Last Stop on Market Street, by Matt de la Pena

Remember when I first started this blog and I wrote two or three posts a week? Bahahahaha! Such is life. I’m adapting to working outside the house, but now I find my time inside the house is much more precious. I need to find that balance again. I mean, I know that’s a mouthful. Don’t we all? In so many areas. Just in general.

Since I last wrote, let’s see, what’s been going? My husband and I took our first trip sans kids since having them in the first place! We went to New York City (I know, I was just there with my girlfriend. This is one of the bonuses about moving back east.) The kids spent the weekend with my dad and stepmom and barely noticed we were gone. It was strange to realize when we were getting off the plane at LaGuardia that this was the first time we’d traveled, just the two of us, in just over eight years! We used to travel quite a lot, and longer trips, not just the weekend or two weeks here and there that we can pull off now. We’d put our noses to the grindstone and put everything into the bank for half a year then travel the next half and blow it all, coming home with barely $20 to our names. We went on one last trip when I was 7 or 8 months pregnant to Europe, complete with a doctor’s note, in late 2007. That was the last time we both flew without nursing on take off and landing, packing raisins, markers or dinosaurs, the last time without checking in carseats and pack and plays, or lifting little bums in tiny airplane bathrooms. Once again, it was just us having a bottle of wine and mussels together late night at a restaurant around the corner, slowly looking through record shops and trying on hats, waking up late and leisurely making our way to find a decent cup of coffee. (Oh, and also, the whole point of the trip- the book launch party for this gorgeous book I worked on and am very proud of! Please check it out here- Rebirth of the Cool!) But honestly, it’s not something I felt a desperate need for. The opportunity arose to go for a quick weekend trip and the grandparents were into it, so I’m really glad it worked out, but it’s not been an absence in my life, this idea of “getting away.” My kids are fun, man. I like traveling with them, too. And I think it’s really important for them to be exposed to the world, to listen to other languages and see a wide range of colors and cultures.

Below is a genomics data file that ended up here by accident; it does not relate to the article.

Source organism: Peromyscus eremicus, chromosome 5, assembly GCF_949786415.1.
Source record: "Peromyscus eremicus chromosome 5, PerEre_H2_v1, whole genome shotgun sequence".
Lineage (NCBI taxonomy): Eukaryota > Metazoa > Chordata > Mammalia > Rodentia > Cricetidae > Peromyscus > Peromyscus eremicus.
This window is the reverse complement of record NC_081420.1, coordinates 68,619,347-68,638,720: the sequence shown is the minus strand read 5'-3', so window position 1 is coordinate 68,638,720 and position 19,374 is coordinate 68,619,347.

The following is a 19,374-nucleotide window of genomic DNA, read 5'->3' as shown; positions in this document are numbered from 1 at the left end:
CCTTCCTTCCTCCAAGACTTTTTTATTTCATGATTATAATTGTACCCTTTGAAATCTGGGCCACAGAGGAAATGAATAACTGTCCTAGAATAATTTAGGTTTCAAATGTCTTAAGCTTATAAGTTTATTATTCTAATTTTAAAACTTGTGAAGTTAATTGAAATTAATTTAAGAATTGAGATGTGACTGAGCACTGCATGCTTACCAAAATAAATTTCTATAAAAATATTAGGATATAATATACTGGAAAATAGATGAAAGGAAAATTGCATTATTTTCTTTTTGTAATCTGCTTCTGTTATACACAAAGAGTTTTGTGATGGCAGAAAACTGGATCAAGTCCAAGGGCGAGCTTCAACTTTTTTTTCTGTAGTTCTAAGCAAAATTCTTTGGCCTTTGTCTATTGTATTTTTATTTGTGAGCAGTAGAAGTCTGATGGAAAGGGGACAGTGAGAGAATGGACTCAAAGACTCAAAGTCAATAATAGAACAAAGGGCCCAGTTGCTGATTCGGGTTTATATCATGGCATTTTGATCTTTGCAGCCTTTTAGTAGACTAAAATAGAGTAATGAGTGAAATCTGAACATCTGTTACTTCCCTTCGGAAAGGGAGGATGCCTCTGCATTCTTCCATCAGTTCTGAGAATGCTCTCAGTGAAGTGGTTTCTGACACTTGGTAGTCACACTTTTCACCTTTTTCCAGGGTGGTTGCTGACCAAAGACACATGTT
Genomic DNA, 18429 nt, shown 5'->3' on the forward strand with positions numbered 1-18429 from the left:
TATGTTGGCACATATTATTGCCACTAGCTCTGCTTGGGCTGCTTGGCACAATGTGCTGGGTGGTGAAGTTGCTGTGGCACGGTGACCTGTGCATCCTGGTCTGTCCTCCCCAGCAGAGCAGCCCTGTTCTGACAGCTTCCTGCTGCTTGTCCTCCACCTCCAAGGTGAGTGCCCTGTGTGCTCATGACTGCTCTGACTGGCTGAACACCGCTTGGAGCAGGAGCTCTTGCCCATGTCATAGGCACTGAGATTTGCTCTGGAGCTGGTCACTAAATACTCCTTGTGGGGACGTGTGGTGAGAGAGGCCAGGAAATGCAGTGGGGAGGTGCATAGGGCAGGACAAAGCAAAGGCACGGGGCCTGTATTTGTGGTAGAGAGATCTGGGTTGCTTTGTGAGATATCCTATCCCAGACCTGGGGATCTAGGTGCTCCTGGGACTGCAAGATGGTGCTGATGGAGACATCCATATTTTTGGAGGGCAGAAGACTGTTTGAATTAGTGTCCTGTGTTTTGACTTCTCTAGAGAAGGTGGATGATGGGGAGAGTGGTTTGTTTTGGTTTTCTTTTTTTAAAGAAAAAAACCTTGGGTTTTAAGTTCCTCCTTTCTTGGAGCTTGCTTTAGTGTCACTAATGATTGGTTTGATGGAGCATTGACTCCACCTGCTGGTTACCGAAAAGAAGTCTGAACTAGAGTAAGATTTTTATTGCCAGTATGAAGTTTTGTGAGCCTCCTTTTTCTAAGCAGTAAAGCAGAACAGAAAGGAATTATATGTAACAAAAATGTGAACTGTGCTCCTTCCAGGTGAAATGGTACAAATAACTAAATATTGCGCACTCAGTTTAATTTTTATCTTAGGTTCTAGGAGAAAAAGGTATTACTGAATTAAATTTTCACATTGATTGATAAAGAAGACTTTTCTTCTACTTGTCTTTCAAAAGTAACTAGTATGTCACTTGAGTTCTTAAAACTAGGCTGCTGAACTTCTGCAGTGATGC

So today’s book: I just ordered this for the library, and I’m so glad I did. We live in a very small, homogenous (read: mostly white) town, lacking in racial diversity and far from any urban center. Our downtown, while quaint and bustling, consists of a few blocks. We have no public transportation, nor is there much of a need for it. Sure there’s a wide span of socioeconomic levels, but on the whole it’s pretty much a white-picket fence type of place. But we’re raising citizens of this world and sending them out on their own eventually. I’m so thankful that having grown up here, my parents were able to take me to cities, to other countries, to see other places and cultures as a kid. Because if I thought this Norman Rockwell-ian town was what the world was like, I’d have been mighty confused when I first set out on my own.